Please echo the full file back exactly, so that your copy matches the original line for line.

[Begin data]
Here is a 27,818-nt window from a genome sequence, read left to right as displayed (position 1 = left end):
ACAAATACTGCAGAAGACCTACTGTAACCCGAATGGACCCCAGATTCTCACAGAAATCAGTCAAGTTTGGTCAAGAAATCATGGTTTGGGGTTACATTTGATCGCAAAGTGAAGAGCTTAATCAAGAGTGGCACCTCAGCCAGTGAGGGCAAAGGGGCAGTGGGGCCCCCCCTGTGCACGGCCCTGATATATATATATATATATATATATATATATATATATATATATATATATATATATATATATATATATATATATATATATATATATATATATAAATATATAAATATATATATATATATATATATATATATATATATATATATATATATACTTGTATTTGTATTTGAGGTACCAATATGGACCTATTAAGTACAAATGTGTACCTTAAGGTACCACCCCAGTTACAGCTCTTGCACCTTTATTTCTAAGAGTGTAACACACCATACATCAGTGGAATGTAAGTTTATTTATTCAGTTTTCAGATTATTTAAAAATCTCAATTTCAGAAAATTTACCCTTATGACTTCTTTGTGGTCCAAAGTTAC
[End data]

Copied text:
Here is a 27,818-nt window from a genome sequence, read left to right as displayed (position 1 = left end):
ACAAATACTGCAGAAGACCTACTGTAACCCGAATGGACCCCAGATTCTCACAGAAATCAGTCAAGTTTGGTCAAGAAATCATGGTTTGGGGTTACATTTGATCGCAAAGTGAAGAGCTTAATCAAGAGTGGCACCTCAGCCAGTGAGGGCAAAGGGGCAGTGGGGCCCCCCCTGTGCACGGCCCTGATATATATATATATATATATATATATATATATATATATATATATATATATATATATATATATATATATATATATATATATATATATATATAAATATATAAATATATATATATATATATATATATATATATATATATATATATATATACTTGTATTTGTATTTGAGGTACCAATATGGACCTATTAAGTACAAATGTGTACCTTAAGGTACCACCCCAGTTACAGCTCTTGCACCTTTATTTCTAAGAGTGTAACACACCATACATCAGTGGAATGTAAGTTTATTTATTCAGTTTTCAGATTATTTAAAAATCTCAATTTCAGAAAATTTACCCTTATGACTTCTTTGTGGTCCAAAGTTAC